I watched the following videos to set up retropie:

    Add Roms:,
    Controller Config:

    For the life of me I can not figure out the controller issue. Help please!!!

    Post count: 4

    Hey nate–don’t get frustrated, it just takes some patience.
    Totally worthwhile–my kids, wife, and I spent practically all of Sunday enjoying old Sega, NES, SNES games, what a blast!

    If you’re totally new to Linux command line just take it slow, read some tutorials on the basics.

    Easiest way to get set up: have the RPi attached to the XBox adapter, a keyboard and your TV. Sit on your couch with your XBox controller and a laptop. Connect to the RPi with SSH.

    Now, you have the RPi visible on TV and on your SSH session; you can do all the Linux command-line stuff in the SSH, you can push files and ROM’s to it from your laptop via a network share, and you can fool with the controller and keyboard.

    Don’t be afraid to re-image the RPi’s SD card if you get too fubared; start fresh. I re-imaged once after I’d gotten really close but still wasn’t working.

    And above all, follow the instructions in:

    After getting the initial setup…that is, writing the 2.3 image to the SD card, doing “raspi-config” to expand the partition, and installing the XBox driver….do method 3 of the above.

    I’m working on getting MAME going now; none of my classic arcade game ROM’s work :(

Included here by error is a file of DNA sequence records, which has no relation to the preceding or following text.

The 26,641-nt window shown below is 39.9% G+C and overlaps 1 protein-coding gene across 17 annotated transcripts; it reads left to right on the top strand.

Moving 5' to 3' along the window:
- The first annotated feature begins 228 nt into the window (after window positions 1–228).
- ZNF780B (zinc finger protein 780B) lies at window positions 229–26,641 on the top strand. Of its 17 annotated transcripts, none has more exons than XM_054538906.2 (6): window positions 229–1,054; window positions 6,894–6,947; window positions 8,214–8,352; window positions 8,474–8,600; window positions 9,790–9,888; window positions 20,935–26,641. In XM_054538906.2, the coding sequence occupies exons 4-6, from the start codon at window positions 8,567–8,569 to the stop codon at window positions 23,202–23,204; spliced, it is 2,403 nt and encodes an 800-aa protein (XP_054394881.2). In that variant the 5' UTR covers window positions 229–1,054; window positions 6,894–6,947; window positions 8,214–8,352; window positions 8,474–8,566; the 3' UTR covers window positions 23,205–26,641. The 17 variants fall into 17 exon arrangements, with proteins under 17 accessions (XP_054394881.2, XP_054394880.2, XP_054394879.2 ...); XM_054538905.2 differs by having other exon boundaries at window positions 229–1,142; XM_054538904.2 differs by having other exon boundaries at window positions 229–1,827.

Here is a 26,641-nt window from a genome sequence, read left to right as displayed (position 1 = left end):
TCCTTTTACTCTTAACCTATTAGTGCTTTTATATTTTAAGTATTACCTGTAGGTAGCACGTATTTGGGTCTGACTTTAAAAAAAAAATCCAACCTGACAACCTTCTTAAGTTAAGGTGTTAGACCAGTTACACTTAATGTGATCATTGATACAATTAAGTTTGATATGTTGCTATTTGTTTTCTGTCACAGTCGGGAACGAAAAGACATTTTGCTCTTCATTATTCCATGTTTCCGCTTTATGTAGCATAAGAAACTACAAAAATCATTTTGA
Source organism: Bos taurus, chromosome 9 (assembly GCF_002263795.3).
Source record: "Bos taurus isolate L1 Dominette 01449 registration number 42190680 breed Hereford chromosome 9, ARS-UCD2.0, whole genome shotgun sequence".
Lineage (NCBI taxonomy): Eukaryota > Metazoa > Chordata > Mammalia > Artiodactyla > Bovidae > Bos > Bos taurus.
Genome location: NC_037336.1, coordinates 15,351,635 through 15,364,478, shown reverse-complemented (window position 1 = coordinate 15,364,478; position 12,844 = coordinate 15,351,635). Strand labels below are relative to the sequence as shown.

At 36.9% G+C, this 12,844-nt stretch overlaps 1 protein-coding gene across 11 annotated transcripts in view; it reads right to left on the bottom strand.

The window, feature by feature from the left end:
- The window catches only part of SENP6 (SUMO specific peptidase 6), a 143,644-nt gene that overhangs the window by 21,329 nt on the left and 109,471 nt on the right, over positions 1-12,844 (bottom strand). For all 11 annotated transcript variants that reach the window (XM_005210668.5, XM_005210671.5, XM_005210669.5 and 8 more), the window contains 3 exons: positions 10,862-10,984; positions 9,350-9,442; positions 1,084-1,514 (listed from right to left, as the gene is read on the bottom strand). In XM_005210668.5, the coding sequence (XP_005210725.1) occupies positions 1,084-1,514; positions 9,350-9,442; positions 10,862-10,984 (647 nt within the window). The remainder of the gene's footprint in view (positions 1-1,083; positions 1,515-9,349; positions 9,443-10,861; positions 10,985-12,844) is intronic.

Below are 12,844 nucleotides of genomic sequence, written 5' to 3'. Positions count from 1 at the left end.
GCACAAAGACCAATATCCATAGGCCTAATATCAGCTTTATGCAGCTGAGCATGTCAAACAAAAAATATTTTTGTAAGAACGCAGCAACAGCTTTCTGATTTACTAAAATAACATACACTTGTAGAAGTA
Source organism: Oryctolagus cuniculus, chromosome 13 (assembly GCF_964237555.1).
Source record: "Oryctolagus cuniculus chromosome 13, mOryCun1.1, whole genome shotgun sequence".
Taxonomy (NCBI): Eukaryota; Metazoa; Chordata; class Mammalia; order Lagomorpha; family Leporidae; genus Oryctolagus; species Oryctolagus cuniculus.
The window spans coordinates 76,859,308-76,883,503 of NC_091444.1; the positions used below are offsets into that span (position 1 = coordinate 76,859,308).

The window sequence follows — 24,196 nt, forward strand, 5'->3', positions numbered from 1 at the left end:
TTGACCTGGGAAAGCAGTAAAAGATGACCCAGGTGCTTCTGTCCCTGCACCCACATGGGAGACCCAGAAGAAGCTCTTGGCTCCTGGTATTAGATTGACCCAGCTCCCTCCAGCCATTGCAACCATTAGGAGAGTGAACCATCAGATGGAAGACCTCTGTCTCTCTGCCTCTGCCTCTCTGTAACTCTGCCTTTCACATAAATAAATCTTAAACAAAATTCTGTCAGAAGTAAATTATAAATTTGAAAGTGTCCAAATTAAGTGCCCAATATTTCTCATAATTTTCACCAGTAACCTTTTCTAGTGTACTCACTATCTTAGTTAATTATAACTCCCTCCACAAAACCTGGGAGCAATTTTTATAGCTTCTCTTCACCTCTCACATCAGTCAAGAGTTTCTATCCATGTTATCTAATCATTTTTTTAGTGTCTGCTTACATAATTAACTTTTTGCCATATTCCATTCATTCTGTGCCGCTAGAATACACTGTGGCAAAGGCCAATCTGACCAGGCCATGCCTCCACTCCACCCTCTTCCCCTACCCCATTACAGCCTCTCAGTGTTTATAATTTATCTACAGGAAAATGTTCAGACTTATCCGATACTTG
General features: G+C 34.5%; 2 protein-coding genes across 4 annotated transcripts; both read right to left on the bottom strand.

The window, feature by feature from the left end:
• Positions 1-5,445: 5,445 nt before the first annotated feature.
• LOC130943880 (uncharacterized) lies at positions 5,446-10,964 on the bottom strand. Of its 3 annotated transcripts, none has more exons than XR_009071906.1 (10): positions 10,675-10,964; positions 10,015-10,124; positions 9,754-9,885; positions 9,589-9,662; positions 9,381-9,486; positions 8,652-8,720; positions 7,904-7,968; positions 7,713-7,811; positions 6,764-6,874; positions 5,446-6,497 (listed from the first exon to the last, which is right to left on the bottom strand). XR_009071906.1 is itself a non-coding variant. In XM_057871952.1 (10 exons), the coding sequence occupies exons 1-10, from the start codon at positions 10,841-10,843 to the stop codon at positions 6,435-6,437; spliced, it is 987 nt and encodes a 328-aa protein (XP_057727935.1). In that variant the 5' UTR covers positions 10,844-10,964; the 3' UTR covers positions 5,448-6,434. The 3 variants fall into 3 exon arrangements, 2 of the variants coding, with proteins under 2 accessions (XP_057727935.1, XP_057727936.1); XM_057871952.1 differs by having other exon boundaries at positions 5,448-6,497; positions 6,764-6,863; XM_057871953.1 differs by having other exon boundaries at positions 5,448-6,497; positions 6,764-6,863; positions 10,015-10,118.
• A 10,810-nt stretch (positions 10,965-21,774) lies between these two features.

Post count: 3


    Thank you for your response. I do appreciate you getting back to me.
    Do you have any insight into why this is such a complicated process or why there isn’t one straightforward way of doing this?

    Second…I honestly have no clue what I’m doing. When reading through the github aid I’m at a loss.

    It says: “The third possibility, you can use an init.d script with the daemon -D Option. Save the follwing content to /etc/init.d/xboxdrv”

    Am I supposed to type out that long section of code? Am I supposed to see some prompt? File manager shows that the directory /etc/init.d/xboxdrv doesn’t exist and the SSH shows the same. Is that because I’m supposed to create it? If so it doesn’t explain how to do that.

    I made sure to run the $ sudo apt-get install xboxdrv first with success but after that I might as well be playing marco polo in the dark, in a place I’ve never been before all tied up.

    I really want to learn but it seems like people who know linux talk to others in language that people who know linux would understand; and everyone else sinks or swims. Tribal knowledge type stuff.

    I’m a much better visual learner so reading articles and forums that have lots of terminology I don’t know with code and functions I don’t understand is like being dropped in a foreign country with people that doesn’t speak English and being nearly blind.

    Can you tell I’m a bit stressed? :/

    Post count: 1

    Browsing around on several forums a lot of people seem to have more luck with method 3, but no one really explains how to do it. I’ve been trying to get my controller working for about a week now.

    Post count: 4

    Yep I hear you, we all start out lost in Linux.
    Best I can tell you is browse around YouTube, there are plenty of How-To tutorials on basic linux use.

    You can also have a graphic front-end–a GUI, like Windows–to do the file manipulations if you don’t want to use the arcane command-line tools. I force myself to use command-line because ultimately it’s faster and more accurate. But if you “startx”, you’ll get a basic GUI in Debian.

    Sounds like you’re starting from ground zero, with a steep learning curve. The benefit is you’ve got an incentive–and if you learn it you’ve got a new professional skill :)